Analysis of Idealized Numerical Simulations to Calibrate and Validate Boundary Layer Models

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Jabbari Sahebari, Aidin
Structure Function Method , Direct Numerical Simulations , Inertial Dissipation Method , Large Eddy Simulations , Boundary Layers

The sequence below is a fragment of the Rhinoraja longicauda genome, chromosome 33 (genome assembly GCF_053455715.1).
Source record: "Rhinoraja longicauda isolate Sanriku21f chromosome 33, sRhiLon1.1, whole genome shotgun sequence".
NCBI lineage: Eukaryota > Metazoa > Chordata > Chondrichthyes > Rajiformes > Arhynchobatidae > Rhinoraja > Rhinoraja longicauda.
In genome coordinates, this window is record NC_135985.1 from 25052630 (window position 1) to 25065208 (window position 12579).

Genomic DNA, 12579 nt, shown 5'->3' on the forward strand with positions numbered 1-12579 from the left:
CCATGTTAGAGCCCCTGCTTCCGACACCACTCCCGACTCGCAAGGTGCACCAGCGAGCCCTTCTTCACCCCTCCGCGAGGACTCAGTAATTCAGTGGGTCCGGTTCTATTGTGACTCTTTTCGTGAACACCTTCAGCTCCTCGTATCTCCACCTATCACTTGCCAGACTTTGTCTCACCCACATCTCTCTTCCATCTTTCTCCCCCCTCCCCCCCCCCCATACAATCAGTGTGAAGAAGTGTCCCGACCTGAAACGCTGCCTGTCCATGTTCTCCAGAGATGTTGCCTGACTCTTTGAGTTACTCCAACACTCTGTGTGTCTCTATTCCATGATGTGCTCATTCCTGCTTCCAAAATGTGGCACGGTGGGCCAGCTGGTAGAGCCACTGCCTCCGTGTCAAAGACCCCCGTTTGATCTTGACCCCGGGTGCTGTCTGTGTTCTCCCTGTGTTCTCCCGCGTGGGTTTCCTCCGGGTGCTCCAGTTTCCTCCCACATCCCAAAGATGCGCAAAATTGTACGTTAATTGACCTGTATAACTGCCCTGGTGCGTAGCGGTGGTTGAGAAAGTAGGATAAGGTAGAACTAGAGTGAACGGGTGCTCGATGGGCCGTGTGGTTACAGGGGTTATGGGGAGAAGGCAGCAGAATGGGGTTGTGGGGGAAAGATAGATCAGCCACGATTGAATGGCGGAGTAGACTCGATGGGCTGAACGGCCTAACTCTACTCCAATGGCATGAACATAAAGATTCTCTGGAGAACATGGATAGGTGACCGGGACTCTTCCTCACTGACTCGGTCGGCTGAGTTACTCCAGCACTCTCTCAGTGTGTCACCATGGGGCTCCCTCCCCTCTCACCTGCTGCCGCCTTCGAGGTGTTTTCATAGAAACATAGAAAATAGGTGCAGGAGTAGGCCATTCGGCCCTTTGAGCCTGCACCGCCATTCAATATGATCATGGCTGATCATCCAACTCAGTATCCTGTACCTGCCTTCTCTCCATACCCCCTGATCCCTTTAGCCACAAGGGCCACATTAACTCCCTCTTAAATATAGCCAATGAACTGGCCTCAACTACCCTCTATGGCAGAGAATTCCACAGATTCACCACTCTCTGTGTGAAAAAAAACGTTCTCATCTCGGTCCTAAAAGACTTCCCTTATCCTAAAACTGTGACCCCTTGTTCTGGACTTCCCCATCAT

The accuracy of the inertial dissipation method (IDM), commonly applied to estimate the observed rate of turbulent dissipation in bottom boundary layers (BBL), is evaluated by performing direct numerical simulations (DNS) and large eddy simulations (LES) of unidirectional turbulent channel flows. Errors in the IDM occur as the mean velocity is commonly used for the convection velocity and when the canonical Kolmogorov -5/3 constants, which assume isotropy and homogeneity of the flow, are applied. The optimal convection velocity, as previously shown by many researchers, is found to be 2 times greater than the local mean velocity near the bed and the Kolmogorov constants are significantly affected by anisotropy. Usage of the canonical Kolmogorov constants leads to significant errors (>50%) in computation of dissipation. Using the same DNS and LES data, the accuracy of Kolmogorov 2/3 constants, used in the structure function method (SFM) to compute dissipation, is also investigated. As with the IDM, comparison of the dissipation, calculated directly from DNS/LES with that from the SFM, shows that usage of canonical constants results in considerable error (>50%) from the vertical or spanwise velocity components. Application of anisotropy-adjusted constants to data from the BBL of Lake Erie shows that these constants improve computed dissipation by a factor of two, with results within 20% of published dissipation obtained from the Batchelor fitting method. DNS and LES of oscillating turbulent flows were also carried out to calibrate and evaluate common analytical models used in oscillatory BBLs in lakes and costal oceans. These include the log-law, Stokes second problem, the IDM, and a one-equation Spalart-Allmaras model. Velocity profile predictions from the Spalart-Allmaras model were found to be more accurate than those from the log-law and Stokes’ second problem. Comparison of the LES data and the turbulence models, with published field measurements, shows that the rate of dissipation from the IDM is more accurate than that obtained from the log-law, particularly when the flow reverses. The differences between the IDM and LES suggest that the errors in prediction of dissipation can be due to the anisotropy conditions in the BBL.
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